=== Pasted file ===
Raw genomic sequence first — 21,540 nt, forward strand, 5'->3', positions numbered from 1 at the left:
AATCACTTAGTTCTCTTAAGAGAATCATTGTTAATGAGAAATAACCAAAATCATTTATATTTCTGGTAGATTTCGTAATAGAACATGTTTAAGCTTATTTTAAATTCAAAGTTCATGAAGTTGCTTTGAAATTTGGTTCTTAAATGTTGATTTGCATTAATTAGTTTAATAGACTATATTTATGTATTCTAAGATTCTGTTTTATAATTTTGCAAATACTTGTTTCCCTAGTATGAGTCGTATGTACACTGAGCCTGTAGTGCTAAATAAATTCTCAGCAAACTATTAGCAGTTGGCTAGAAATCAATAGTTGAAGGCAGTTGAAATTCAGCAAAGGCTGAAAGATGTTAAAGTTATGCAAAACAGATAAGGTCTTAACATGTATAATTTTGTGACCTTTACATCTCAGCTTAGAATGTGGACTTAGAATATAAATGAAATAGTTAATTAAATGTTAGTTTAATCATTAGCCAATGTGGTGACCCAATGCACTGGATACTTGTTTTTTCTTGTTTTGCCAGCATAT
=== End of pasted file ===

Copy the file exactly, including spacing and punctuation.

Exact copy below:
Raw genomic sequence first — 21,540 nt, forward strand, 5'->3', positions numbered from 1 at the left:
AATCACTTAGTTCTCTTAAGAGAATCATTGTTAATGAGAAATAACCAAAATCATTTATATTTCTGGTAGATTTCGTAATAGAACATGTTTAAGCTTATTTTAAATTCAAAGTTCATGAAGTTGCTTTGAAATTTGGTTCTTAAATGTTGATTTGCATTAATTAGTTTAATAGACTATATTTATGTATTCTAAGATTCTGTTTTATAATTTTGCAAATACTTGTTTCCCTAGTATGAGTCGTATGTACACTGAGCCTGTAGTGCTAAATAAATTCTCAGCAAACTATTAGCAGTTGGCTAGAAATCAATAGTTGAAGGCAGTTGAAATTCAGCAAAGGCTGAAAGATGTTAAAGTTATGCAAAACAGATAAGGTCTTAACATGTATAATTTTGTGACCTTTACATCTCAGCTTAGAATGTGGACTTAGAATATAAATGAAATAGTTAATTAAATGTTAGTTTAATCATTAGCCAATGTGGTGACCCAATGCACTGGATACTTGTTTTTTCTTGTTTTGCCAGCATAT